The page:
Preparing for Knee Replacement Surgery

This Pre-Surgery Checklist is typical. Ask your CJRI physician about any special preparations you might need to make.

  • Weight Loss
    If you are overweight, your doctor may ask you to lose some weight before surgery to minimize the stress on your new knee and potentially decrease the risks of surgery.
  • Medical Evaluation
    If you decide to have total knee replacement surgery, you may be asked to have a complete physical by your family physician several weeks before surgery to assess your health, and to rule out any conditions that could interfere with your surgery.
  • Dental Evaluation
    Although the incidence of infection after knee replacement is very low, an infection can occur if bacteria enter the bloodstream. Treatment of significant dental diseases (including tooth extractions and periodontal work) should be considered before your total knee replacement surgery.
  • Urological Evaluation
    A preoperative urological evaluation should be considered for individuals with a history of recent or frequent urinary infections. For older men with prostate disease, treatment should be considered prior to knee replacement surgery.
  • Tests
    Several tests, such as blood tests, a urine test, and a cardiogram, may be needed to help your orthopedic surgeon plan your surgery.
  • Preparing Your Skin and Leg
    Your knee and leg should not have any skin infections or irritation. Your lower leg should not have any chronic swelling. Contact your orthopedic surgeon prior to surgery if either of these conditions is present, for a program to best prepare your skin for surgery.
  • You may be advised to donate your own blood prior to the surgery. It will be stored in the event you need blood after your surgery.
  • Medications
    Tell your orthopedic surgeon about the medications you are taking. You may be instructed to discontinue use of certain ones before surgery.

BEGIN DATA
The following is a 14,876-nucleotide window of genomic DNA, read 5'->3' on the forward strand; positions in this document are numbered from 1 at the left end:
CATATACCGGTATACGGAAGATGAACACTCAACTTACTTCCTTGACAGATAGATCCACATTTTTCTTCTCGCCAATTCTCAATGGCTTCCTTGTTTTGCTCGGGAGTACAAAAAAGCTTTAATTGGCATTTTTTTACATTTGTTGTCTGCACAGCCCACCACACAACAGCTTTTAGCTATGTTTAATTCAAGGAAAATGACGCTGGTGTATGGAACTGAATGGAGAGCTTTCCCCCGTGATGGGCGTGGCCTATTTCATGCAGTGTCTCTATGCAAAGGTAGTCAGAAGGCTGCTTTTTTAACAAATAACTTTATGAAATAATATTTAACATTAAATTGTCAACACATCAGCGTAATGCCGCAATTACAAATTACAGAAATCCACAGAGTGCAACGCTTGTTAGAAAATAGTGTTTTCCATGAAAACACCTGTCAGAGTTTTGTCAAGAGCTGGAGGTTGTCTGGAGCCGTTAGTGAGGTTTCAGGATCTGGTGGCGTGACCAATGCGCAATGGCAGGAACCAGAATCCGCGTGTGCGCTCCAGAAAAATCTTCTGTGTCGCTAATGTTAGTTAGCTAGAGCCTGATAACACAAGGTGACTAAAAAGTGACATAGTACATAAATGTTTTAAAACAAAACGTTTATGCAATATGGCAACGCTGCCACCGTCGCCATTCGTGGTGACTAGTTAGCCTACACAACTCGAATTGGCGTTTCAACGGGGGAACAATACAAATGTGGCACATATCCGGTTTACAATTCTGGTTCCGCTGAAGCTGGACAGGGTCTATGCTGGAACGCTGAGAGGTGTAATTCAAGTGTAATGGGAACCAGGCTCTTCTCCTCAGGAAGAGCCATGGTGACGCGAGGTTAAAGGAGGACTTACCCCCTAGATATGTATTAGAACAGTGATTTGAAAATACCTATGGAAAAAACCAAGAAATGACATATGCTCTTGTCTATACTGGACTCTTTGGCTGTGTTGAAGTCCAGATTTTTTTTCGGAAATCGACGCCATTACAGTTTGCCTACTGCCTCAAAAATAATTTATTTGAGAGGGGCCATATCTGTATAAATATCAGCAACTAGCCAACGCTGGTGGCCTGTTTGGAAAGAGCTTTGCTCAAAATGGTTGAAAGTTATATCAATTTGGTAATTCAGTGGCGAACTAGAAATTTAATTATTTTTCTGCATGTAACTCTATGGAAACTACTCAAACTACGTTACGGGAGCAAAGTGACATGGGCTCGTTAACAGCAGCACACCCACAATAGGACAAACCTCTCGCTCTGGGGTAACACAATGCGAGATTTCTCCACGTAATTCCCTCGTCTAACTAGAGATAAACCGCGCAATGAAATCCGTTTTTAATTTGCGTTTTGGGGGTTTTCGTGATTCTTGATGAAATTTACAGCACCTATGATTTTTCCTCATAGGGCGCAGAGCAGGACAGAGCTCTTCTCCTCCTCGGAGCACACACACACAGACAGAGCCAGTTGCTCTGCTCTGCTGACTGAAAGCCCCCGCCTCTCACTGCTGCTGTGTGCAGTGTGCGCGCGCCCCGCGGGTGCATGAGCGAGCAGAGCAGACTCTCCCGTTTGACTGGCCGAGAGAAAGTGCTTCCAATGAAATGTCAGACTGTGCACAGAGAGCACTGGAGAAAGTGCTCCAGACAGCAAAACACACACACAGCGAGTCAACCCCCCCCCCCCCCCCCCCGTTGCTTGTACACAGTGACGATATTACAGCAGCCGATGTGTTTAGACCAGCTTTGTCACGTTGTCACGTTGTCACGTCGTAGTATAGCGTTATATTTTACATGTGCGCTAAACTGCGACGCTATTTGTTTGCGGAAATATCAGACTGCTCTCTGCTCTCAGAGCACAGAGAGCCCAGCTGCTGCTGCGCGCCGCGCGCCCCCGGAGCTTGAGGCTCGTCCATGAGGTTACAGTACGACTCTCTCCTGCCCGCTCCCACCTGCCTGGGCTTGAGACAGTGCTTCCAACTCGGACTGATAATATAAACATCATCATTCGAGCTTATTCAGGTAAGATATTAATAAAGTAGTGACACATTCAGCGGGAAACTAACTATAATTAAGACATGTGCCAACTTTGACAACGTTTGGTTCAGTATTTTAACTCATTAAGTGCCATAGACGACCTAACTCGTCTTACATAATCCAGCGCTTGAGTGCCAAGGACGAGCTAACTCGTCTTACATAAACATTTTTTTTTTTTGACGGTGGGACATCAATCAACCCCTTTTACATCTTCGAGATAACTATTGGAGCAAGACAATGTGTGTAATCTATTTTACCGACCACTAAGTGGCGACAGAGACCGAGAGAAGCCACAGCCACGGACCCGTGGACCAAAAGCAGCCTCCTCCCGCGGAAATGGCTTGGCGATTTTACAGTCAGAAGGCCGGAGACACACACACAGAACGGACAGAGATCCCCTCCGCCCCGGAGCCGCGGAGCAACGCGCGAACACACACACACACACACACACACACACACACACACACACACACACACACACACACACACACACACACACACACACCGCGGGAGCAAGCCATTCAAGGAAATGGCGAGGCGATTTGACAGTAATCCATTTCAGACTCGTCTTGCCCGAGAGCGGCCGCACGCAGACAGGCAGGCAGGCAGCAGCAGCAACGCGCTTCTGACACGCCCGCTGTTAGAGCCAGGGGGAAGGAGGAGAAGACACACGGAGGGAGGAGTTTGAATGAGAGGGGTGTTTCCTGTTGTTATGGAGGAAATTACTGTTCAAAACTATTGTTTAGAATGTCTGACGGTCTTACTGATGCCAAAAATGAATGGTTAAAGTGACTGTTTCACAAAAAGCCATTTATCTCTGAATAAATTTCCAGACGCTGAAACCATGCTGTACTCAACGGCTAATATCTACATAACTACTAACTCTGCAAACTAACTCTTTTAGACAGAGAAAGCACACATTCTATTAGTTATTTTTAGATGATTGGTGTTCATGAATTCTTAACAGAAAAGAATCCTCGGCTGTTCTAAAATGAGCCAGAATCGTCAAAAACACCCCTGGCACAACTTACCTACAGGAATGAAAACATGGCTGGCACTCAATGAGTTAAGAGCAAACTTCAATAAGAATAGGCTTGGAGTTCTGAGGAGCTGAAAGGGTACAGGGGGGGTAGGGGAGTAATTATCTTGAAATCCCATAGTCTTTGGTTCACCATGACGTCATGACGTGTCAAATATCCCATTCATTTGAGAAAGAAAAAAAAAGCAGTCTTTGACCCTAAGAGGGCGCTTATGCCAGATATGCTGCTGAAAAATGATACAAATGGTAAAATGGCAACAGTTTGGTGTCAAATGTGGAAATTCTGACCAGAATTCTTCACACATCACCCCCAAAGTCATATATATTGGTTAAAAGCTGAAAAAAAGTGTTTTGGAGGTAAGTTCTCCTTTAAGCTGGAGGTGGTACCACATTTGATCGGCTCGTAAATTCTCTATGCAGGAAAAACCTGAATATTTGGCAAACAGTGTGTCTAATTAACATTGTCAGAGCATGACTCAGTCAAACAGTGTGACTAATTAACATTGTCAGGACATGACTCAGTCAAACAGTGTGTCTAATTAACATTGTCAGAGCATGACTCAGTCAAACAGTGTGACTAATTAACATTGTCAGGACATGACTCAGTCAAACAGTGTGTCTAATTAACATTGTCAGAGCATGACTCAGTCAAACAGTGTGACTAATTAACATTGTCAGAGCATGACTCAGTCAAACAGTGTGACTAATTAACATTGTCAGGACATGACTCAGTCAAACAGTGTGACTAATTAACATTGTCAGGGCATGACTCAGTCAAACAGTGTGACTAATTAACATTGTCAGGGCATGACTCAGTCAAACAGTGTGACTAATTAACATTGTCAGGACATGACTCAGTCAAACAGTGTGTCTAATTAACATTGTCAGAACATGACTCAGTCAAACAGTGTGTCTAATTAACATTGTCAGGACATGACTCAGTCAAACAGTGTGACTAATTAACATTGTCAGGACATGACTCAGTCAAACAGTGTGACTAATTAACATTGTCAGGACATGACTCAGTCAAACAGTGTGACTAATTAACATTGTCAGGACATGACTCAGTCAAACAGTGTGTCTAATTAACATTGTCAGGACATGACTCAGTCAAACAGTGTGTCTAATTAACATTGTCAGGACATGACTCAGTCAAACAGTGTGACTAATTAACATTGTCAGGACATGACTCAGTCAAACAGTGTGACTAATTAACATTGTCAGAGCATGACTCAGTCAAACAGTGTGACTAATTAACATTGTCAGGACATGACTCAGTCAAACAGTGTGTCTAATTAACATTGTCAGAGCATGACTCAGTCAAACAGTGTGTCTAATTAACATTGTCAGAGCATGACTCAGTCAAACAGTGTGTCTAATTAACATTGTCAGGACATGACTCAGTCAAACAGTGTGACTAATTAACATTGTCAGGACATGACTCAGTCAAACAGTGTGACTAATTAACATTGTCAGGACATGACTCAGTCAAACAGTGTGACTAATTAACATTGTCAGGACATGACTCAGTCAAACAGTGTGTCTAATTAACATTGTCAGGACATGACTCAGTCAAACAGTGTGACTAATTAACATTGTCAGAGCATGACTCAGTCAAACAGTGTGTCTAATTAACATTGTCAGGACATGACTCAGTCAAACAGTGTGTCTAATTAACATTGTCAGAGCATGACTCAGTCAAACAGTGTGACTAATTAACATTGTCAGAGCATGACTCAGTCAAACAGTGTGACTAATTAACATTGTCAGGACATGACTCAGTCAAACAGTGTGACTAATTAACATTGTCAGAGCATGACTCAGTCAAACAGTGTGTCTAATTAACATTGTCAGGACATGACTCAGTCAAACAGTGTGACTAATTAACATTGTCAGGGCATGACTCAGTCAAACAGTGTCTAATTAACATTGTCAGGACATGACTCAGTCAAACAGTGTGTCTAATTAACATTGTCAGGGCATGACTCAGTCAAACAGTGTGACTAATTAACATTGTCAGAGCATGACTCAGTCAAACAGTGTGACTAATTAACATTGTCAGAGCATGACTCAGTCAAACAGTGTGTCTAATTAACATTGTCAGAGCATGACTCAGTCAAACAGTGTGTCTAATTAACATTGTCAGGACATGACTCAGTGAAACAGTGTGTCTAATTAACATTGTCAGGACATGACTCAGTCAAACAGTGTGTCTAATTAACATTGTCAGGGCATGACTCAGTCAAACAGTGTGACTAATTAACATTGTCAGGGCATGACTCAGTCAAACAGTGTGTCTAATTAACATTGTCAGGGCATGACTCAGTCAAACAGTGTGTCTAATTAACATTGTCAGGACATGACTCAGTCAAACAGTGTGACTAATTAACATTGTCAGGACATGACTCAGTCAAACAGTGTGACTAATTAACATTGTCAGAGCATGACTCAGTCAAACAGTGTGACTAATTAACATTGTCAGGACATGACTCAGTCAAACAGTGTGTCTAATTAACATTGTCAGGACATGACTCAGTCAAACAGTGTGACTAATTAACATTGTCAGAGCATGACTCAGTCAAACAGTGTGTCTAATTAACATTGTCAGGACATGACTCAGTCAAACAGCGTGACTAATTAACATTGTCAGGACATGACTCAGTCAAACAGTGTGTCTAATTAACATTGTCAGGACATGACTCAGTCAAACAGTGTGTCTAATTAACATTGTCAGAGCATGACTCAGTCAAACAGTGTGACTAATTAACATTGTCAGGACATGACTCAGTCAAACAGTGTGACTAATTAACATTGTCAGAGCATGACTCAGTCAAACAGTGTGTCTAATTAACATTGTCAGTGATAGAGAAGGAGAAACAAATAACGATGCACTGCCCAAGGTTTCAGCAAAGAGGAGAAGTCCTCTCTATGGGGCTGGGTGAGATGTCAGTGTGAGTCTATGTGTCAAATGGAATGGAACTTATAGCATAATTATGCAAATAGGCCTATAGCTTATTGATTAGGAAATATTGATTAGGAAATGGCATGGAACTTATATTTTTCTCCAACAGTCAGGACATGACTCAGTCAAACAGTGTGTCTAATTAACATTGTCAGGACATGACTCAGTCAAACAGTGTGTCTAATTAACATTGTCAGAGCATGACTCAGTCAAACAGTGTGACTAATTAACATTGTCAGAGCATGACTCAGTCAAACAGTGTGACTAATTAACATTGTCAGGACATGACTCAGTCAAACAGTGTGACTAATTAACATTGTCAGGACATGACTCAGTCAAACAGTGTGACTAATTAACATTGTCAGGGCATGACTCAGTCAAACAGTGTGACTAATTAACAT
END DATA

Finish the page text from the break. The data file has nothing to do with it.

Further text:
• Social Planning
    Though you will be able to walk using crutches or a walker soon after surgery, you will need help for several weeks with such tasks as cooking, shopping, bathing, and laundry. If you live alone, your surgeon's office and a social worker or a discharge planner at the hospital can help you make advance arrangements to have someone assist you at home. They also can help you arrange for a short stay in an extended care facility during your recovery, if this option works best for you.
  • Home Planning Make your home easier to navigate during your recovery with:
    • Safety bars, or a secure handrail in the shower or bath
    • Secure handrails along stairways
    • A stable chair for your early recovery. This chair should have a firm back, two arms, and a firm seat cushion that allows your knees to remain lower than your hips
    • A raised toilet seat
    • A stable shower bench or chair for bathing
    • Shower hose
    • Firm pillows to place on chairs, sofa, and car seat --  You need these to keep your knees lower than your hips while seated
    • Removal of all loose carpets and electrical cords from the areas where you walk in your home
     

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